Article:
Questions to ask when choosing a Custom Home Builder

When choosing a custom home builder, asking these questions to each builder you interview will provide an apples to apples comparison.


  • How many years have you been in business? How many homes have you  built?
  • Are you licensed (where required) and insured?
  • How do you compare yourself to other builders? What are the most important benefits of the homes you build?
  • What type of warranty do you offer?
  • Can you give me references from prior home buyers? Do you build model homes I can tour? If not, can you help me make an appointment to see a home you built for another customer?
  • What are the major energy-saving features of homes you build?
  • Do you build only from home plans you supply? Or can I provide my own  set of plans?
  • What standard features do your homes include? What options and upgrades can I  select?
  • Who will oversee the construction of my home? Who should I contact with any  questions I may have?
  • How and when can I make changes or upgrades before and during  construction?
  • How and when will the final price for my home be determined?
  • How often (and when) will I have access to the home during the building  process?
  • How long will my home take to complete?
  • Does the community have a Home Owners Association and/or an Architectural  Review Committee? If so, may I get a copy of their rules and the amount of any fees?
  • What’s your process for inspection at key points of construction, at final  walk-through, and to address any matters that need to be corrected or  finalized?

Of course, there are many more questions that one could ask, feel free to add any you’d like. Following a framework for the builder selection process will provide confidence down the road when you are frustrated, and wondering, did I make the right choice?

How you can use IRA money to invest in Real Estate

Direct your IRA $$$

San Diego 2nd Home — Part of Your IRA?

Some San Diego Retirement Portfolios Include Second Homes

San Diego Second Homes: Legitimate IRA Investments?

Investors are still shaking off the memory of watching what happened to their IRA stock portfolios during the nightmarish global financial crisis. Even the groggy recovery that’s been under way ever since has featured the kind of stomach-churning drops that drive investors to the Pepto-Bismol.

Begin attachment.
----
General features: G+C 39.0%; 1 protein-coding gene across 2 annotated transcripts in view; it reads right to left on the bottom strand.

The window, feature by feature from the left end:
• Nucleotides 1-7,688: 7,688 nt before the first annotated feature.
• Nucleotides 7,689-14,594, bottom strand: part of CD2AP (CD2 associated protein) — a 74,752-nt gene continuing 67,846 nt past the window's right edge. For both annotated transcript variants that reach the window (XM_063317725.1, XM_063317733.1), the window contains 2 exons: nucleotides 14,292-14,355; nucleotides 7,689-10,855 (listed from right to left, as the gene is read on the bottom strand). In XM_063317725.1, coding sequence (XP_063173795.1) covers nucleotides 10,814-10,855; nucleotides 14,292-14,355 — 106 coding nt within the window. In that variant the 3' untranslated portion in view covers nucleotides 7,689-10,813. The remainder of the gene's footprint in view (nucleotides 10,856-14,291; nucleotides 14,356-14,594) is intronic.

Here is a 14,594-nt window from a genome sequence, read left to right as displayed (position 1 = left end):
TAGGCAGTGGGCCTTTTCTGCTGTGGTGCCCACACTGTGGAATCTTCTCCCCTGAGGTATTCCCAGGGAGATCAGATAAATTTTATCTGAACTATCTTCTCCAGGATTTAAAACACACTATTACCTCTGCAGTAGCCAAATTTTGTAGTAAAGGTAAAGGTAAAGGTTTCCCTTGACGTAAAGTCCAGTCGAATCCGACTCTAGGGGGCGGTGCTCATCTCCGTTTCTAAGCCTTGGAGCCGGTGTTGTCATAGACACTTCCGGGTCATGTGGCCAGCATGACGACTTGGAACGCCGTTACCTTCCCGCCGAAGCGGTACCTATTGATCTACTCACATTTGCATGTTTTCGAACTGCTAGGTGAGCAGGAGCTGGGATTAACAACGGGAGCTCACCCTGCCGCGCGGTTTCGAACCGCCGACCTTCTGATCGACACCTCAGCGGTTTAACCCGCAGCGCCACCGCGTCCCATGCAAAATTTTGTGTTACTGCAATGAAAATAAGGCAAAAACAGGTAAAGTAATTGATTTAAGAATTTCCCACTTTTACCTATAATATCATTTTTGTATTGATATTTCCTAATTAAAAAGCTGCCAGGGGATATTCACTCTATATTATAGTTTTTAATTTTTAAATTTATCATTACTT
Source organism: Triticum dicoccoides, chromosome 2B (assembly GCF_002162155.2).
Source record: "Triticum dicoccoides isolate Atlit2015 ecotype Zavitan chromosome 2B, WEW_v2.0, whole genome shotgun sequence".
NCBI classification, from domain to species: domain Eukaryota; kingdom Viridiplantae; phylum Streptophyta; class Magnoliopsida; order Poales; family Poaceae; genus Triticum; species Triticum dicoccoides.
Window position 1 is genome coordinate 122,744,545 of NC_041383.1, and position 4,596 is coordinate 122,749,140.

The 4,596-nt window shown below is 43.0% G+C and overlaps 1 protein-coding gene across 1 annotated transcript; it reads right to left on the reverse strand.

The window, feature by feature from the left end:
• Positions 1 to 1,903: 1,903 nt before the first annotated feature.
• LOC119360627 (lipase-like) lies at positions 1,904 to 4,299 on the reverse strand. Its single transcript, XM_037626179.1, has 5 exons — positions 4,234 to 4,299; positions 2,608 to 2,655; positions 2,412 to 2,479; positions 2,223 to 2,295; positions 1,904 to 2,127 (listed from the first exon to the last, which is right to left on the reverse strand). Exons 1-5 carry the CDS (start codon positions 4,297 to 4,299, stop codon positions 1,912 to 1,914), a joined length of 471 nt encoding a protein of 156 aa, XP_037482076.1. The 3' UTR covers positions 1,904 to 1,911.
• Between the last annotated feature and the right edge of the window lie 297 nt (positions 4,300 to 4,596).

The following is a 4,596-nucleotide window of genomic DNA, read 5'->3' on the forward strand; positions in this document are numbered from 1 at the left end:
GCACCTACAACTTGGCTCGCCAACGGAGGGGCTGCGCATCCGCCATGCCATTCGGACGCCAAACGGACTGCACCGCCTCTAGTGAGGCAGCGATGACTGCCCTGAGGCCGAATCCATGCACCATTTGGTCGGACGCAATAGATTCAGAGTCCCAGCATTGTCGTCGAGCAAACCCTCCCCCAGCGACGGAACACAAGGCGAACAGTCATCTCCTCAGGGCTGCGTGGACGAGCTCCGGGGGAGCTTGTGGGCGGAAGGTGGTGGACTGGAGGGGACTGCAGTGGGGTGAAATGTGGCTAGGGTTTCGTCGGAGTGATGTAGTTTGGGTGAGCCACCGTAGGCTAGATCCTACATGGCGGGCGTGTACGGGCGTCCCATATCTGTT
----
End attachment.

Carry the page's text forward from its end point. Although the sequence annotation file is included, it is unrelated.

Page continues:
So it’s not surprising that some have been searching for alternative assets that could grow tax-free within their retirement accounts. And lately I’ve been hearing from more clients who are asking about the possibilities in real estate, including San Diego second homes and even vacant acreage.

You read that right: real estate is a little-publicized yet entirely legal vehicle for IRAs! Right now, when prices are at bargain-basement levels, investing for the long run in what many see as the most ‘real’ of all holdings certainly is an opportunity worth looking into. Nevertheless, there are some big cautions.

First off, let me emphasize that my area of expertise is real estate — not financial advice. Anyone who is serious about placing real estate in their IRA will absolutely need expert financial and tax advice. Yet, if what you read below makes sense, you should call me about rental property opportunities in San Diego.

They will explain that traditional IRAs can not include real estate; only ‘self-directed’ IRAs are eligible (although they are fairly easy to open or steer existing IRA assets into). Despite the fact that some extra freedom is granted such accounts, when you ‘self-direct’ an IRA, you are subject to some very firm prohibitions. In the case of a real estate investment, just one of those is that you can’t use the investment (for instance, if you purchased one of our San Diego second homes) for your own benefit until you retire. In other words, your pretty little cabin by the lake can be rented out, but you or your family can’t spend the weekend there. You also can’t hire yourself (or a company you own) to manage it. And if brother Fred wants to vacation in it (even if he would pay rent for the privilege), you have to tell him no.

The general idea is the same as with any IRA: you or family members cannot benefit from account assets until you retire. That makes perfect sense, because the funds used in it have been contributed tax-free, and any gains are appreciating tax-free. Still, if you can secure a non-recourse loan, that might allow you to effectively double your investment dollars.

The penalties for not following the rules make that not worth even thinking about. That means that most everyone will probably want to use an administrator or custodial firm with real estate experience. But for those who find second homes or other income-producing San Diego properties, the prospect of building a tax-free revenue stream within a self-directed IRA is certainly intriguing. It could mean the Pepto-Bismol stays on the medicine shelf.

I hope you will think of me whenever you decide to discuss the current prospects for any San Diego real estate investment. I’m standing by!